News & Discussion
Which motivates: money or morals?
A new Dutch study shows framing environmentally responsible behavior as a moral imperative is more effective than telling people it will save them money. The paper authors say the human desire to maintain a positive self-image by acting in line with internal moral standards can be an even stronger motivator than economic self-interest. Good study for improving conservation communication and your faith in human nature!
- Explosive climate news, diminutive media coverage
MediaMatters has done another interesting analysis of American TV climate coverage. They found that despite a record-breaking year in extreme weather—not to mention 2012 being the warmest year ever recorded—broadcast news barely mentioned climate change and declined to consult scientists on… basically anything.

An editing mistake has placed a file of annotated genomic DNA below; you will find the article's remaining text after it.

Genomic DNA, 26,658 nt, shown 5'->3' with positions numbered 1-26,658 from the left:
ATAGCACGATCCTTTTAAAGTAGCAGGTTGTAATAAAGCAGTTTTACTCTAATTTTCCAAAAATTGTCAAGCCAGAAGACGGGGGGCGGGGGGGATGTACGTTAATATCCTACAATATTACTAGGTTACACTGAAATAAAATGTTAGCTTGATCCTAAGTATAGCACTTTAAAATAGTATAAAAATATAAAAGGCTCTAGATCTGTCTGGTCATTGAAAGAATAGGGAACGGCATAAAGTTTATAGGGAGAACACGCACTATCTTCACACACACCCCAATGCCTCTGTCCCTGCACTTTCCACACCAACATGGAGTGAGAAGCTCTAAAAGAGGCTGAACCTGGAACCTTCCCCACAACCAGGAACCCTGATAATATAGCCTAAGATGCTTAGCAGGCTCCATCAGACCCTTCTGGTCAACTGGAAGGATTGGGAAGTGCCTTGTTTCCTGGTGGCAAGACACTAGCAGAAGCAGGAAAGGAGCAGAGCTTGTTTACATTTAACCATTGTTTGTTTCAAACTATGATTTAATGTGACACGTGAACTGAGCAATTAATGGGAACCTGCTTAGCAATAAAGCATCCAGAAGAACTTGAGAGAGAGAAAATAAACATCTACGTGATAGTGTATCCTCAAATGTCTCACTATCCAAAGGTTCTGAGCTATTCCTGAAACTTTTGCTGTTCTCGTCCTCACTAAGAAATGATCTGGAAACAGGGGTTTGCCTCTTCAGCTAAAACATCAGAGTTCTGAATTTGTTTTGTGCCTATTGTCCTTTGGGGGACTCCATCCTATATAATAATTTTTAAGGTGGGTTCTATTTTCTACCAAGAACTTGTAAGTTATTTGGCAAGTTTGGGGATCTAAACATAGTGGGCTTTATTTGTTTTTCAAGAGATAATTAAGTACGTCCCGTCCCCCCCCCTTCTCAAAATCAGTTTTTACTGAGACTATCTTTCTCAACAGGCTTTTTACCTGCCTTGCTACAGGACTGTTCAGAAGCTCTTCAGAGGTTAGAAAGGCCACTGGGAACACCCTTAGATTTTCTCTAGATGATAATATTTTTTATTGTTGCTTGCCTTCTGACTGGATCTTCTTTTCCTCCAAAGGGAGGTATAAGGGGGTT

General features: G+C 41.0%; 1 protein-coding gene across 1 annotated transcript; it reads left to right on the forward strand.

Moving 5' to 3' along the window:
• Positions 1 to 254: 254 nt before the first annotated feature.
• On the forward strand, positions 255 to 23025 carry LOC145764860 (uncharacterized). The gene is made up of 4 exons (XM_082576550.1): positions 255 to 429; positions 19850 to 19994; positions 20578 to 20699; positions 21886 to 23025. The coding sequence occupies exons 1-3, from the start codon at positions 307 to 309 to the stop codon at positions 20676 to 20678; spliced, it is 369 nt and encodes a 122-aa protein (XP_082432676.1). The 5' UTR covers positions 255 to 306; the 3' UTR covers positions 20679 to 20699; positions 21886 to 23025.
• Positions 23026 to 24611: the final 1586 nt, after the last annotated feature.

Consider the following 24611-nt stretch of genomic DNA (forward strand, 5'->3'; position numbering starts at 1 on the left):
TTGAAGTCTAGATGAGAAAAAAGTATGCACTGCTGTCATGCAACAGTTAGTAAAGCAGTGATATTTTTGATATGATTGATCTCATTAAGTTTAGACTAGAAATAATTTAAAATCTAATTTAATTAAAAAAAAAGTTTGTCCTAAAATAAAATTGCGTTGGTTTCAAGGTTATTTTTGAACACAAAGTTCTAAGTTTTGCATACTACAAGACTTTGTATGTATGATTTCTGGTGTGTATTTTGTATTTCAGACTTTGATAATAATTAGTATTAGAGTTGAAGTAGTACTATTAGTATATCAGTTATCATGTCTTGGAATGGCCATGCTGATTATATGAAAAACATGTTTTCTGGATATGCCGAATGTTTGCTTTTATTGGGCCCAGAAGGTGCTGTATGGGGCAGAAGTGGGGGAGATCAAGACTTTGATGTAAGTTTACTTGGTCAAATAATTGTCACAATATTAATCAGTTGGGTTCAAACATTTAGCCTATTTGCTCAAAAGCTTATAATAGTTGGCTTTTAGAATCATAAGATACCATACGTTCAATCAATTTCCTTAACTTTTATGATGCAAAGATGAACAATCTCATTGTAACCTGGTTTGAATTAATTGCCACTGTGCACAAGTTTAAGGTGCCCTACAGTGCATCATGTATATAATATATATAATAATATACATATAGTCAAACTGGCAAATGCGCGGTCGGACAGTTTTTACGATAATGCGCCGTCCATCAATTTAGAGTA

Heat: Hell on poor countries, no biggie for the rich
New research investigating how poor countries are more at risk from rising temperatures. This, along with a wealth of other research, could be helpful for driving home the point that climate change is a human health and economic justice issue. Summary and notes from David Roberts at Grist.
Visual Communication of Climate Change
A good summary of some research-backed best practices for using visual images to communicate about climate change.
The Moral Roots of Environmental Attitudes
An enlightening study about why Americans’ environmental attitudes are so politically polarized. Morality might be a great motivator for environmentally-friendly behavior, but which morals are you using to communicate the issues? How might they connect better for those with liberal or conservative tendencies? This sentence is a great take-home: “Re-framing pro-environmental rhetoric in terms of purity, a moral value resonating primarily among conservatives, largely eliminated the difference between liberals’ and conservatives’ environmental attitudes.” Via ClimateAccess.